• No translation of XQuery to SQL queries
  • No reconstruction of documents
  • Hierarchical storage of XML indexes, as native XML data type (not Varchar, not CLOB, and not object-relational)
  • Indexing on columns or contents (elements or attributes)
  • New methods for joins and query evaluations
For a deeper understanding of native XML data management, see the IBM XML Web cast (simple registration required).

IBM Spatial
IBM and its partner world are serving the broadening demand for spatial information for a location aware IT enterprise through multiple components of a software portfolio.The implementation of the SQL extensions as standards and providing an unmatched XML data management functionality, applications based on IBM software can move more quickly to providing information demanded by business processes in a more efficient manner.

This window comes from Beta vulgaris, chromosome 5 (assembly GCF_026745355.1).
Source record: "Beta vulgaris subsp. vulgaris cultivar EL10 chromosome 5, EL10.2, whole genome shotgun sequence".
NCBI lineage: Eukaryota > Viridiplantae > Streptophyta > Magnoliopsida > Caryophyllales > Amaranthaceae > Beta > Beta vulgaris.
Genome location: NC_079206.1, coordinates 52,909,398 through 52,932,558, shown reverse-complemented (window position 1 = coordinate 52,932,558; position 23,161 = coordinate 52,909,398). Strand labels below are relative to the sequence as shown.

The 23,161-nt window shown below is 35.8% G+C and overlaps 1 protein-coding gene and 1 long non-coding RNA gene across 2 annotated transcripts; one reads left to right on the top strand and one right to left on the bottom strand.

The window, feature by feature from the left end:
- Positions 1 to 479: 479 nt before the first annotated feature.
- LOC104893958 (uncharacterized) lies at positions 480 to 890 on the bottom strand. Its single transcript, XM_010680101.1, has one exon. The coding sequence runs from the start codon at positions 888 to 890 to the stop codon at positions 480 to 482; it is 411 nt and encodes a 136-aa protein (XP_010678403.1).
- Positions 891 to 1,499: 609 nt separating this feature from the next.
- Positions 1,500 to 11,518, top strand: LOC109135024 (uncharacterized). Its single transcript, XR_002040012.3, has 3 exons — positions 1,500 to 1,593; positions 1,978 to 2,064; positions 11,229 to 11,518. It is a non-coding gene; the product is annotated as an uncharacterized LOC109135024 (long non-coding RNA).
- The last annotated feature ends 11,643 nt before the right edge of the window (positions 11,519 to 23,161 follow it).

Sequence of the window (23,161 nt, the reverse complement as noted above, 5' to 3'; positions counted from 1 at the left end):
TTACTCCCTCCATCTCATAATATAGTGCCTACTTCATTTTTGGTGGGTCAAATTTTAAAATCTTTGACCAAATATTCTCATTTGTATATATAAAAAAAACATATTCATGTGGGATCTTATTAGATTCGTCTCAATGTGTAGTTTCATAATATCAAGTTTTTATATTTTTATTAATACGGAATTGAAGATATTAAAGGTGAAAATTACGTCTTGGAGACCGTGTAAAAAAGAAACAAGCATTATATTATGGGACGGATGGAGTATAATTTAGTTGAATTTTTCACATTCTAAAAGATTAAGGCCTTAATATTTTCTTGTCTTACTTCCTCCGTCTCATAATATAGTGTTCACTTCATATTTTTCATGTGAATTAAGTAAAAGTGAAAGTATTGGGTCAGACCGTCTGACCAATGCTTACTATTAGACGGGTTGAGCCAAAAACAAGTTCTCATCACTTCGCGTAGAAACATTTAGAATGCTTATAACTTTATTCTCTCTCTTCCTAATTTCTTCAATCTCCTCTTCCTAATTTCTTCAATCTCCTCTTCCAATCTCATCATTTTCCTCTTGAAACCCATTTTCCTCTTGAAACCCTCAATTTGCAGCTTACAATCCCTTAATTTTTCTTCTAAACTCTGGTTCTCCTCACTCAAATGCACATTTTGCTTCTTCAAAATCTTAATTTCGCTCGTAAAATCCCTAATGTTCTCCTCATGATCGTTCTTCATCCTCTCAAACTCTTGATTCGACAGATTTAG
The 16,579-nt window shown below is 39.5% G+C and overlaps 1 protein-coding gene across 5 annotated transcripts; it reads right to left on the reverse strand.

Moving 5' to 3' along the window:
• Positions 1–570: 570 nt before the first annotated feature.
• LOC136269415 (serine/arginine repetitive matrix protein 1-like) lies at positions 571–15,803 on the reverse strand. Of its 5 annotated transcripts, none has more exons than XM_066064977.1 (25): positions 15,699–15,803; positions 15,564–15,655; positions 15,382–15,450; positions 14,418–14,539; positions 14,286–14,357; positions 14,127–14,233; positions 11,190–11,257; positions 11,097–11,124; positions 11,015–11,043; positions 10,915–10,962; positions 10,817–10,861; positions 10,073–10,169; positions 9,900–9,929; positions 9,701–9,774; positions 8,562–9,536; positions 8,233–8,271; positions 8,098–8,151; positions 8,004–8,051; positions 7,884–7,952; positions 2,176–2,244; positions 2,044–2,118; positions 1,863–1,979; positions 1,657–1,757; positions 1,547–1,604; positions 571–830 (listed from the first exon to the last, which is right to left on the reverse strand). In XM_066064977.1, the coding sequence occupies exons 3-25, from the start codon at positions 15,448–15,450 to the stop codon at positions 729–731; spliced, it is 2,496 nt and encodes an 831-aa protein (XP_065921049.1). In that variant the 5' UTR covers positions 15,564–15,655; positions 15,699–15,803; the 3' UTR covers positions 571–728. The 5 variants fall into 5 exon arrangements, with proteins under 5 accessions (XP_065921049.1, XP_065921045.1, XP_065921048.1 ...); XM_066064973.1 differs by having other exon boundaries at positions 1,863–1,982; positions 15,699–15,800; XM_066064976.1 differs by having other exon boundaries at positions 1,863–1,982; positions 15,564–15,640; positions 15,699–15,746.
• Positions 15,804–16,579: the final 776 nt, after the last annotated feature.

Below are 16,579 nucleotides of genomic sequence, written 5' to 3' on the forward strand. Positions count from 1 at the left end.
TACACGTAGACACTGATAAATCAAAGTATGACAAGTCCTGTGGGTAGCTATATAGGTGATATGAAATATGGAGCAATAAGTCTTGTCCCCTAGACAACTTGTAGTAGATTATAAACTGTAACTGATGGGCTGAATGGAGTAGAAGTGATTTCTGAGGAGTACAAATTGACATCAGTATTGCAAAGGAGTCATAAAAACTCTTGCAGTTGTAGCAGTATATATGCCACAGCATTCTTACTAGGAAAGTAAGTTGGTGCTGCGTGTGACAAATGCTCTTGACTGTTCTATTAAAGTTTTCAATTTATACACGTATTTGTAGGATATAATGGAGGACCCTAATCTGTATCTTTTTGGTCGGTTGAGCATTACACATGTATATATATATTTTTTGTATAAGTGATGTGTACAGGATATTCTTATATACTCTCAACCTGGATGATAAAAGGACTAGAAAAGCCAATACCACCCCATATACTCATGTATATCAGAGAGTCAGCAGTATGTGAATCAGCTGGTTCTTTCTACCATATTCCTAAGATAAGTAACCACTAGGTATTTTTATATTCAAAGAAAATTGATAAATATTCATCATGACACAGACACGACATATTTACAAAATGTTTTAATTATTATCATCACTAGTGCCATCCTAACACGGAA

Credits to sources for this article in IBM
Content for this article drawn from multiple IBM sources: Previous articles by the author, DB2 Magazine, IBM Web casts, and an Illimunata IBM web posting.Thanks also to my colleagues, Robert Uleman for his guidance and instruction on the details of spatial RDBMS technology, Chris Couper, IBM Distinguished Engineer, and Marcel LaBlanc, Safe Software.

Published Wednesday, December 21st, 2005

Written by David Beddoe